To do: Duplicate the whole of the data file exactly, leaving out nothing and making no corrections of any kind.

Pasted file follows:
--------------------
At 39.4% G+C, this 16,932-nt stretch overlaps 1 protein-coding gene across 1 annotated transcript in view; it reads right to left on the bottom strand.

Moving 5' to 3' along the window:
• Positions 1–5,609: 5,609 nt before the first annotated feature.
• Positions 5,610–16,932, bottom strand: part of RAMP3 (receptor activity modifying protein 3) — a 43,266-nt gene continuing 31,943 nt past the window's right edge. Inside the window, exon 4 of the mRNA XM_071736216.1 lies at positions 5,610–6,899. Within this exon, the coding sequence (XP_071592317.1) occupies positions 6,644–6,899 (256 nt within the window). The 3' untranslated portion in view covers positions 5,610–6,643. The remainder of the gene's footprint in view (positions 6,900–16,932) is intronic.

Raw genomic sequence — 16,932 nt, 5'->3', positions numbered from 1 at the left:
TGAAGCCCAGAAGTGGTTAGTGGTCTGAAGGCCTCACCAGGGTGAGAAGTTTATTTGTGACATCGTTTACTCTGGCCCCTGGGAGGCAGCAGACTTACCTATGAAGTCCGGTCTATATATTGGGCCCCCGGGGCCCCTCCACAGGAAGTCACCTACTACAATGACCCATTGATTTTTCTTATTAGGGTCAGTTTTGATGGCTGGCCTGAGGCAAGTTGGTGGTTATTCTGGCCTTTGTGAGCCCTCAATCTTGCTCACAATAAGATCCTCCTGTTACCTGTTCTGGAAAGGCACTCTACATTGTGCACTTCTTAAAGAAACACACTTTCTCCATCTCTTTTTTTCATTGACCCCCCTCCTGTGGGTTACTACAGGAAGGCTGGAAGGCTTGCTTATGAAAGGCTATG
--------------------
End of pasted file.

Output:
At 39.4% G+C, this 16,932-nt stretch overlaps 1 protein-coding gene across 1 annotated transcript in view; it reads right to left on the bottom strand.

Moving 5' to 3' along the window:
• Positions 1–5,609: 5,609 nt before the first annotated feature.
• Positions 5,610–16,932, bottom strand: part of RAMP3 (receptor activity modifying protein 3) — a 43,266-nt gene continuing 31,943 nt past the window's right edge. Inside the window, exon 4 of the mRNA XM_071736216.1 lies at positions 5,610–6,899. Within this exon, the coding sequence (XP_071592317.1) occupies positions 6,644–6,899 (256 nt within the window). The 3' untranslated portion in view covers positions 5,610–6,643. The remainder of the gene's footprint in view (positions 6,900–16,932) is intronic.

Raw genomic sequence — 16,932 nt, 5'->3', positions numbered from 1 at the left:
TGAAGCCCAGAAGTGGTTAGTGGTCTGAAGGCCTCACCAGGGTGAGAAGTTTATTTGTGACATCGTTTACTCTGGCCCCTGGGAGGCAGCAGACTTACCTATGAAGTCCGGTCTATATATTGGGCCCCCGGGGCCCCTCCACAGGAAGTCACCTACTACAATGACCCATTGATTTTTCTTATTAGGGTCAGTTTTGATGGCTGGCCTGAGGCAAGTTGGTGGTTATTCTGGCCTTTGTGAGCCCTCAATCTTGCTCACAATAAGATCCTCCTGTTACCTGTTCTGGAAAGGCACTCTACATTGTGCACTTCTTAAAGAAACACACTTTCTCCATCTCTTTTTTTCATTGACCCCCCTCCTGTGGGTTACTACAGGAAGGCTGGAAGGCTTGCTTATGAAAGGCTATG